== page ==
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The Domestication of GeniusBiography and the Romantic Poet$
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Julian North

Print publication date: 2009

Print ISBN-13: 9780199571987

Published to Oxford Scholarship Online: February 2010

DOI: 10.1093/acprof:oso/9780199571987.001.0001

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The Lives of Byron

The Lives of Byron

Chapter:
(p.58) 3 The Lives of Byron
Source:
The Domestication of Genius
Author(s):

Julian North (Contributor Webpage)

Publisher:
Oxford University Press
DOI:10.1093/acprof:oso/9780199571987.003.0004

This chapter considers the question of how literary biography produced and was, in turn, produced by ‘Byron’ and Byronism, taking account of the full range of earlier nineteenth‐century Lives of the poet and focusing especially on Thomas Moore's Letters and Journals of Lord Byron (1830). It looks at how these texts constructed the relationship between genius, domestic life and the reader. It discusses Murray's biographical marketing of Byron; the changes in the perception of biography that followed the Separation controversy and the death of Byron; the transgressive potential of Byron biography; the theme of the incompatibility between masculine genius and domestic life; the critical reputation of Byron as a poet who betrayed his promise of an intimate relationship with his readers; the various techniques by which his biographers restored this promise; and the construction of Byron by his female biographers including Lady Blessington, the Countess Guiccioli, and Harriet Beecher Stowe.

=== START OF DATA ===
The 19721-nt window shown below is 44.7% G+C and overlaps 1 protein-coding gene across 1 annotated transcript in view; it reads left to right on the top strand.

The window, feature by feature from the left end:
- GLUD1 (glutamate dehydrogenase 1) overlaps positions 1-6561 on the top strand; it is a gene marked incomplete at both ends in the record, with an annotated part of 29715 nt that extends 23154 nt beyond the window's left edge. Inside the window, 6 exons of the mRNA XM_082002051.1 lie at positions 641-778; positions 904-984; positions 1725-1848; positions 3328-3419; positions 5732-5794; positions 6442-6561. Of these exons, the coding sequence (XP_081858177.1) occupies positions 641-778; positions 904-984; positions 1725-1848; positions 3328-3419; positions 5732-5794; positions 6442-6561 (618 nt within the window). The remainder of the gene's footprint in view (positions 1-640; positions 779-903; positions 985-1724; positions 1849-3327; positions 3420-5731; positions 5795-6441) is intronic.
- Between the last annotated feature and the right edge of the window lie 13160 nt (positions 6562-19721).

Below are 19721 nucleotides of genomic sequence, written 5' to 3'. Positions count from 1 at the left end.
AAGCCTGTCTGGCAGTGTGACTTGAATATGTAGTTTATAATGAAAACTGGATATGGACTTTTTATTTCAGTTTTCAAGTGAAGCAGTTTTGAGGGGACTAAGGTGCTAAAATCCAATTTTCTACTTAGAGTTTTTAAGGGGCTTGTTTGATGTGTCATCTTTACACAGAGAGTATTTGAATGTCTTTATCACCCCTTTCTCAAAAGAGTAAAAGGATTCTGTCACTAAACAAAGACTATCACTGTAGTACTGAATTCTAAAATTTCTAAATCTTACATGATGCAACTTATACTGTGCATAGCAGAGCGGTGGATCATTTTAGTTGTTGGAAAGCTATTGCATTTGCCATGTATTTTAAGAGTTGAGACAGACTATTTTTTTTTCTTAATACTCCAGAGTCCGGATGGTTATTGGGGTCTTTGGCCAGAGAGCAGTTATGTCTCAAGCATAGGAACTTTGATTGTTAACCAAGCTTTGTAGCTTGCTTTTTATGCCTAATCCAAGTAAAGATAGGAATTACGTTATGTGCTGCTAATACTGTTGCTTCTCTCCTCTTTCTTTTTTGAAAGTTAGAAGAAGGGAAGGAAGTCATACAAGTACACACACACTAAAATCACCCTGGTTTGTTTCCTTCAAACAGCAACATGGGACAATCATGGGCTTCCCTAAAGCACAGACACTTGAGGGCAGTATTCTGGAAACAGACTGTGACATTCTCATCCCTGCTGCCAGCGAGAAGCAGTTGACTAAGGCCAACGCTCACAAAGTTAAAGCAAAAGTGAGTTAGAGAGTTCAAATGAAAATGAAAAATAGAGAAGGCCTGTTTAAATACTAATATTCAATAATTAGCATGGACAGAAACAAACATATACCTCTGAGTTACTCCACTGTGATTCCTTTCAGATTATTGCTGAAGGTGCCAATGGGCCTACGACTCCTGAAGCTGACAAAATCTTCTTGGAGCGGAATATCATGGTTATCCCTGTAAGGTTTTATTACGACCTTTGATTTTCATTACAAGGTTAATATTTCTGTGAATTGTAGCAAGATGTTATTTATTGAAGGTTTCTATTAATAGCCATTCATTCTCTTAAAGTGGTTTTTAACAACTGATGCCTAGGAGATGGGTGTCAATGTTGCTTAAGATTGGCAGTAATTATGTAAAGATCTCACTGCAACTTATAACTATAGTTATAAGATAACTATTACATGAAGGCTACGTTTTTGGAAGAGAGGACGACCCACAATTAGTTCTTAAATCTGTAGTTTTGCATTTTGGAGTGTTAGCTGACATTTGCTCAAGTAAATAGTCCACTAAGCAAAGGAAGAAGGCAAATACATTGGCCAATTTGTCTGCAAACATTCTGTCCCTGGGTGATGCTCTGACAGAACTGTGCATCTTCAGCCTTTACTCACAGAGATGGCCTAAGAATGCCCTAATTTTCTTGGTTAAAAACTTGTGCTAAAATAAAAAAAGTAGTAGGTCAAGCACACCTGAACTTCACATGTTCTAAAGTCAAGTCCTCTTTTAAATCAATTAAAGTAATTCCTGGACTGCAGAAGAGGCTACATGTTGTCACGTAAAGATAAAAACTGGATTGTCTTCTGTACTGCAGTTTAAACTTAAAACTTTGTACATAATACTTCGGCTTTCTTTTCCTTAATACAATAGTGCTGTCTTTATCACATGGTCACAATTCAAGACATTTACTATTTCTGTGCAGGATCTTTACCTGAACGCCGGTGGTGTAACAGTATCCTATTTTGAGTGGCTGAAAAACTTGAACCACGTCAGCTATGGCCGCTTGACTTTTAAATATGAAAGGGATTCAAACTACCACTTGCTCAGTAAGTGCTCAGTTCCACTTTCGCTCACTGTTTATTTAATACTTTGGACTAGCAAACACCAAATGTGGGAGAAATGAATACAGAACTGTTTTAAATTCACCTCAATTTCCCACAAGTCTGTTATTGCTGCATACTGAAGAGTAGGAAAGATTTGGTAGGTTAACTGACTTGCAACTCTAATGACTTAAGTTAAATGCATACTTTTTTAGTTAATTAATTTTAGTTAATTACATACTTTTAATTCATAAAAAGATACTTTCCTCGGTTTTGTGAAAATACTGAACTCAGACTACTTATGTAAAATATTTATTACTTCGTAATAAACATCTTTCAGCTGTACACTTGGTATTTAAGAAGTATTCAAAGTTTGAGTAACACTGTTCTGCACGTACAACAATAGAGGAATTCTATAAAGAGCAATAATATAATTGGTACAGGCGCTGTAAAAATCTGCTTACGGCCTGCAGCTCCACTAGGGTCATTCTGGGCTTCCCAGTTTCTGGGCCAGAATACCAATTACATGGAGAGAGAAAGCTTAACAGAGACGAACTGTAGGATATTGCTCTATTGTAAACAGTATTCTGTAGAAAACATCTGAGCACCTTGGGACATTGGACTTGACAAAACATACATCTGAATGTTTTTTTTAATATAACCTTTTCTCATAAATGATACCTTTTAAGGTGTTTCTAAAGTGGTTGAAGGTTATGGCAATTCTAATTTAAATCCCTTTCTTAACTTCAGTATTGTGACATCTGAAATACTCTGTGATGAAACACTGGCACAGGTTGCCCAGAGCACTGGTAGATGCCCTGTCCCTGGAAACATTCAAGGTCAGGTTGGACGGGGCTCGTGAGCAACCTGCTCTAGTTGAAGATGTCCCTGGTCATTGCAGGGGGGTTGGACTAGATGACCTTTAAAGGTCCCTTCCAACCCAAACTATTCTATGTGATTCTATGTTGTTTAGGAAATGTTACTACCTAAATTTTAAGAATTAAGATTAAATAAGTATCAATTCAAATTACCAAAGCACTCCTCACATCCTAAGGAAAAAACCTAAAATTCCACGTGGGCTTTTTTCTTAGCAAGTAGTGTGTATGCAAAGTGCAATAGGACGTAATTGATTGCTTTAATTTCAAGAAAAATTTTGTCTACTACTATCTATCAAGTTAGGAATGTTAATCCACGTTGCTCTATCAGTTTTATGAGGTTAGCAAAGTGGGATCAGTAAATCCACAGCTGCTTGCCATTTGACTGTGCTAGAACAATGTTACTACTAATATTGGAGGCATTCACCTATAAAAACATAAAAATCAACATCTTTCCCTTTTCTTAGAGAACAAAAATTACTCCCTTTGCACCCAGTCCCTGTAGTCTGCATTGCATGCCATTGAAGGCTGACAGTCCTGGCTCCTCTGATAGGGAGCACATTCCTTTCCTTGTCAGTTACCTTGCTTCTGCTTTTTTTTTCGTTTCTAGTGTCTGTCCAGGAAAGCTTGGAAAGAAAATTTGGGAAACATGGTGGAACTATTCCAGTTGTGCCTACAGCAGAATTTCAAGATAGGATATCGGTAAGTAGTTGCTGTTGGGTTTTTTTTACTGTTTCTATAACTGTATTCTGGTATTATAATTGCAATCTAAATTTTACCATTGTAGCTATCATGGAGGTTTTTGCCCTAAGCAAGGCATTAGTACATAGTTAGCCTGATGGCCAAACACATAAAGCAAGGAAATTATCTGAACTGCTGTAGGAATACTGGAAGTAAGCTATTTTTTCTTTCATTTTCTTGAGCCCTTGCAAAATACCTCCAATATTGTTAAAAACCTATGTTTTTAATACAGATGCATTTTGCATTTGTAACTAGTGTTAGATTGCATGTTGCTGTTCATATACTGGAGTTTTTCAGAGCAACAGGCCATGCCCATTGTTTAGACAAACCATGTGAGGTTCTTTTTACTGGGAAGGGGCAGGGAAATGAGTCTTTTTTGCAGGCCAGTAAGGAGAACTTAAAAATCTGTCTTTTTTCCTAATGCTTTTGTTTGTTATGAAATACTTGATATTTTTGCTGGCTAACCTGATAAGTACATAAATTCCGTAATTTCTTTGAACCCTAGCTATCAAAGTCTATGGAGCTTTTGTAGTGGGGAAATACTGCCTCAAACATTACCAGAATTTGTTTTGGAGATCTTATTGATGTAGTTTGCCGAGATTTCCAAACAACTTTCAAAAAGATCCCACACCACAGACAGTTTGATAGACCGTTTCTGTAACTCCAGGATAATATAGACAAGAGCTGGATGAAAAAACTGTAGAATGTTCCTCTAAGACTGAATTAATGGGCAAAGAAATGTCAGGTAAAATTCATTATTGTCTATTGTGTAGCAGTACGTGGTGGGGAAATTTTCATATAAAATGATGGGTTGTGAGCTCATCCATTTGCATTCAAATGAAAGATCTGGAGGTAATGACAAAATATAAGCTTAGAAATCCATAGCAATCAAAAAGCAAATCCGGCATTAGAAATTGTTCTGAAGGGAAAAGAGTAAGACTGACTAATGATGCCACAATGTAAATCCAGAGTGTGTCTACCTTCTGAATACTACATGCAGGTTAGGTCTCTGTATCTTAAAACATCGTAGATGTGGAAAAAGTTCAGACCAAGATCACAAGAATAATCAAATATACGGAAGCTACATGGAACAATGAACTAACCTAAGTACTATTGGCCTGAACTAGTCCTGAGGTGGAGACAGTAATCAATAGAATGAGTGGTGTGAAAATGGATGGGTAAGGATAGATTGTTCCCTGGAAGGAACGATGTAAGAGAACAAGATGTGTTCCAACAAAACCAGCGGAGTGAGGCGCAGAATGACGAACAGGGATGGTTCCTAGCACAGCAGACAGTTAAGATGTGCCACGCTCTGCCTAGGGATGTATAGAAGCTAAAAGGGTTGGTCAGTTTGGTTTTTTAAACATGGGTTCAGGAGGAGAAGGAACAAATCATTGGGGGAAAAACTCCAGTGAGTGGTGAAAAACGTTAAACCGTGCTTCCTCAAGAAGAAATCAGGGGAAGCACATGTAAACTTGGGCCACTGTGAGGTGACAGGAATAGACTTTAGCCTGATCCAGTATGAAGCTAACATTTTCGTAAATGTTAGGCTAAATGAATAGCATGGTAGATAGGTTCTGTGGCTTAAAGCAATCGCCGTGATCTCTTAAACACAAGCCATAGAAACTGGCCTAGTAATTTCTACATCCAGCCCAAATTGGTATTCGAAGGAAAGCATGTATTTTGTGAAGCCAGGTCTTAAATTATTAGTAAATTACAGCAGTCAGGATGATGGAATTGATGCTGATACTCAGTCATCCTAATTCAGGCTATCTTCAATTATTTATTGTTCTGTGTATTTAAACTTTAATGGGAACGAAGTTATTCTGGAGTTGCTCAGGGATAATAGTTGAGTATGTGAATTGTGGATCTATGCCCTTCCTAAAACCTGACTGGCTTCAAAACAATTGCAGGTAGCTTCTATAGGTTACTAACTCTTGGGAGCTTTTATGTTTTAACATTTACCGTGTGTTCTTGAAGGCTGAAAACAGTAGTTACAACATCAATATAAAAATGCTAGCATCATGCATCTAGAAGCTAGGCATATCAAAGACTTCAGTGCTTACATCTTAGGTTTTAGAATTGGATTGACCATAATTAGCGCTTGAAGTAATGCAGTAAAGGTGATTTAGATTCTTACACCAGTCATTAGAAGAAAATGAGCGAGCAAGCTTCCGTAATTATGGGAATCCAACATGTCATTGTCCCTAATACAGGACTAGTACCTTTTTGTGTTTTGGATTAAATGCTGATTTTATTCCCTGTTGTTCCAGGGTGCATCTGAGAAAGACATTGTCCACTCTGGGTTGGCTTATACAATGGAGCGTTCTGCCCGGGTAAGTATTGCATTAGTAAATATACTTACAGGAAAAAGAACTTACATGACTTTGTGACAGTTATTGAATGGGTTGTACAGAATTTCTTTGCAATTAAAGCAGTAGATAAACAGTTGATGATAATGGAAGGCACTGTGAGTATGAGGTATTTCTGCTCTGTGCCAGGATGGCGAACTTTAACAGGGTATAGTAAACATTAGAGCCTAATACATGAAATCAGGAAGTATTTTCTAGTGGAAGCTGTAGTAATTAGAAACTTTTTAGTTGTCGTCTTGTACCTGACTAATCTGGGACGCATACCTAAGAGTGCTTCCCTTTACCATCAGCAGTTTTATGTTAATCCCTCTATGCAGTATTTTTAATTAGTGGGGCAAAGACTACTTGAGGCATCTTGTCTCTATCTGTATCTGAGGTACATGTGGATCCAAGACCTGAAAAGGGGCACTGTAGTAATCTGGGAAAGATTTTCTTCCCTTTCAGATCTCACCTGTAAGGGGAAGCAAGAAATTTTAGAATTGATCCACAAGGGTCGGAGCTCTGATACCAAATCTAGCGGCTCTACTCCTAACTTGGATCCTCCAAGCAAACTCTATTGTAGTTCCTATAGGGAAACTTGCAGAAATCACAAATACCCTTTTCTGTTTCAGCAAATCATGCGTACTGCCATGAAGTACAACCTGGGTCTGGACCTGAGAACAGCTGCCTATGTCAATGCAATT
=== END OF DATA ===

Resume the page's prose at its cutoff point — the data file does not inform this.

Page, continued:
Keywords:   Byron, biography, Thomas Moore, masculine genius, domestic life

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